To change the connection, press Ctrl+9 or click the Active datasource box on DBeaver`s main toolbar:

The Select Data Source dialog box opens. In the tree of connections, click the required connection and then click Select. To disassociate the SQL Editor with any connection, click None:

To change the active schema, press Ctrl+0 or click the Active Catalog/Schema box in DBeaver`s main toolbar:

The Choose catalog/schema dialog box opens. In the list of schemas, double-click the required schema:

If there are many schemas, and they do not fit in the dialog box use the search field to find the schema.

To configure the set of columns to be visible for each schema in the dialog box, click the Configure columns button .

Tip: You can easily associate the SQL Editor with the connection that is currently in focus in the Database Navigator (the focus can be on any object of the connection - a table, a folder, etc.) - click the Link with editor or use the shortcut Ctrl+Shift+,.

Layout Adjustment

You can modify the layout of the SQL Editor by showing/hiding the results panel and changing the horizontal/vertical position of the panes.

  • To toggle (hide/show) the results panel, press CTRL+6 or right-click anywhere in the script pane and, on the context menu, click Layout -> Toggle results panel.
  • To maximize the results panel, press CTRL+Shift+T, or double-click the results tab name, or right-click anywhere in the script panel and, on the context menu, click Layout -> Maximize results panel.
  • To switch between the script panel and the results pane, press Ctrl+Alt+T or right-click anywhere in the script panel and, on the context menu, click Layout -> Switch active panel.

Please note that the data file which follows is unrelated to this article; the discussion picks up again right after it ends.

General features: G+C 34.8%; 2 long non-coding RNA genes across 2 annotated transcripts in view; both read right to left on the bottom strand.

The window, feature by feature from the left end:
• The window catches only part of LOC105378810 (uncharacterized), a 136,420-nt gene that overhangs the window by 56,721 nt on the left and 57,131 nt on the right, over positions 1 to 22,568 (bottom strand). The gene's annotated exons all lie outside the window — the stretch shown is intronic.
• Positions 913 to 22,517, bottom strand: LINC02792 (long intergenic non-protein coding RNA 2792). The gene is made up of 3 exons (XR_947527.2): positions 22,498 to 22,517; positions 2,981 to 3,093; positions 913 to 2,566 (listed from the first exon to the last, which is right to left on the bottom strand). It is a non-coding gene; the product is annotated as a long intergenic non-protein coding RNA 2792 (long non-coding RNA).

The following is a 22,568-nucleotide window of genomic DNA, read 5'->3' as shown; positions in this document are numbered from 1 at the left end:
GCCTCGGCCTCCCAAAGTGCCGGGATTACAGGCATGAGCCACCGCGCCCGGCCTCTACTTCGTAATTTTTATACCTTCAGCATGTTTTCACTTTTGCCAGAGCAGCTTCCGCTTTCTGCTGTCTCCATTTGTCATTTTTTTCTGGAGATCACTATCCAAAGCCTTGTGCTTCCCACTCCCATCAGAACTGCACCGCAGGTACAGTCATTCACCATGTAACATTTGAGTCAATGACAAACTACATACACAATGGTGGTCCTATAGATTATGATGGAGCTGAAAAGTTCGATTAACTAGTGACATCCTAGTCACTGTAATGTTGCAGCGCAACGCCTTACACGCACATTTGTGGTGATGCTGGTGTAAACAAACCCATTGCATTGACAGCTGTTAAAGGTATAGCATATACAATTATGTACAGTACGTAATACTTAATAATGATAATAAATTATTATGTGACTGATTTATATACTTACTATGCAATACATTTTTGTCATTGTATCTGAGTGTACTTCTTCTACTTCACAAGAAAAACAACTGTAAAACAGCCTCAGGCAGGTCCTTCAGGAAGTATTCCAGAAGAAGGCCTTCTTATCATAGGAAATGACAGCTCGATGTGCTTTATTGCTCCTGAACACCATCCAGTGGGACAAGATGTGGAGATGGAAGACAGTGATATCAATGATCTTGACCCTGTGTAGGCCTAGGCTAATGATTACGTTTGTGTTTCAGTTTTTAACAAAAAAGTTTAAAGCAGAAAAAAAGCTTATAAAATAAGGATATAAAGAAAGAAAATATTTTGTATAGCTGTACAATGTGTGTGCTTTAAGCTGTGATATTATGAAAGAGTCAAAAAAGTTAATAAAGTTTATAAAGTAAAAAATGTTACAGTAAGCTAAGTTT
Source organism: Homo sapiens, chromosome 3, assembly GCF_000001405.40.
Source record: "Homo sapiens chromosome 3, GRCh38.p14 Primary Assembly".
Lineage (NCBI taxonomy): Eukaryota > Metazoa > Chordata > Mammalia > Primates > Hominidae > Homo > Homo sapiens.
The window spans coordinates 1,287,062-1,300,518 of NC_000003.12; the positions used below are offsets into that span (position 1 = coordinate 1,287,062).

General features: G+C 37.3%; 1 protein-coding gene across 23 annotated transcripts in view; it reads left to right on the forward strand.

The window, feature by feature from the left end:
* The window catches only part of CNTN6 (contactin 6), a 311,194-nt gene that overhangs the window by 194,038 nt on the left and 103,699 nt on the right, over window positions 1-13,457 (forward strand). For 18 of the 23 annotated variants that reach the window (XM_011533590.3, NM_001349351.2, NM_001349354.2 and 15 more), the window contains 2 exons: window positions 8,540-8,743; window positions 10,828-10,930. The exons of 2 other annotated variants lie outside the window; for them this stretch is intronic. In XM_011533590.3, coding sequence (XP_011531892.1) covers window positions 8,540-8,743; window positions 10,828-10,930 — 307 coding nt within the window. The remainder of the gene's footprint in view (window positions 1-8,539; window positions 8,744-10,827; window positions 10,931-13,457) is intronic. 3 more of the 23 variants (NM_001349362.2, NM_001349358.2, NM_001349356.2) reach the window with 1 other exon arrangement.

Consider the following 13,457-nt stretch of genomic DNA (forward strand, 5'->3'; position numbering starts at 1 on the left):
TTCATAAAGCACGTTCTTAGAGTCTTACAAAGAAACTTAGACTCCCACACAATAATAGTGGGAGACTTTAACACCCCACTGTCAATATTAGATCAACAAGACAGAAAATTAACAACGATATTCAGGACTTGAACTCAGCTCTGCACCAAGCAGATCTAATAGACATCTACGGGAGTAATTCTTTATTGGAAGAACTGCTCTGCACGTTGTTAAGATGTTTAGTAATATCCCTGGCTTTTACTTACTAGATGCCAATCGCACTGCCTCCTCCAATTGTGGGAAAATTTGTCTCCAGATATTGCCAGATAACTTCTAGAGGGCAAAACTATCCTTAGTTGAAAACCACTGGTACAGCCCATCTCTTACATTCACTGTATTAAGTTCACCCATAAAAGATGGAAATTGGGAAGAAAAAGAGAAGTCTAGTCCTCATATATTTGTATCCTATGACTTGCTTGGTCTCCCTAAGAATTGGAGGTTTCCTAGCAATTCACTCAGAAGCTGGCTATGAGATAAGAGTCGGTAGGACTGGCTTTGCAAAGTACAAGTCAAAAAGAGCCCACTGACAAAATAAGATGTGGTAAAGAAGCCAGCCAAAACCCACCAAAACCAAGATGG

To position both panels horizontally, right-click anywhere in the script panel and, on the context menu, click Layout -> Horizontal.
To position both panels vertically, right-click anywhere in the script panel and, on the context menu, click Layout -> Vertical.


You can use the Outline feature in the SQL Editor to get a structured view of your SQL query.

Here's how you can access the Outline:

  • Use the shortcut: Alt+Shift+Q, O (on macOS use ⌥⌘Q O).
  • Click on the Toggle Outline button in the SQL Editor bottom toolbar.
  • Select Panels -> Toggle outline from the Script panel.
  • Select SQL Editor -> Panels -> Toggle outline from Menu bar.

When you open the Outline, it shows a tree structure of your SQL query. This representation reflects the components of your SQL query and is beneficial for analyzing and moving through large queries. The relationship between the Outline and SQL Editor is interactive:

  • The tree selection in the Outline automatically follows the cursor movement in the SQL Editor. This synchronization helps you identify the specific section of the query you are editing within its overall structure.
  • Alternatively, clicking an item in the Outline tree will highlight the corresponding fragment in the SQL Editor, facilitating swift navigation to different parts of your SQL query.

Features summary

The SQL Editor offers a variety of advanced features to enhance your scripting experience.

Feature Description More Info
SQL Templates Pre-defined SQL code snippets for quick insertion. SQL Templates
SQL Assist and Auto-Complete Helps complete SQL queries by suggesting options. SQL Assist and Auto-Complete
AI SQL Assistance Uses AI to suggest optimizations and best practices. AI SQL Assistance (ChatGPT)
SQL Formatting Automatically formats SQL queries to improve readability. SQL Formatting
SQL Execution Provides various options to execute SQL queries. SQL Execution
SQL Terminal A terminal interface for executing SQL commands. SQL Terminal
Variables Manage variables within your SQL queries. Variables Panel
Pre-configured variables
Query Execution Plan Visualize the execution plan of your SQL queries. Query Execution Plan
Visual Query Builder A graphical interface for building SQL queries. Visual Query Builder
Script Management Manage multiple SQL scripts within a single editor. Script Management
Client-Side Commands Execute client-side commands within the editor. Client-Side Commands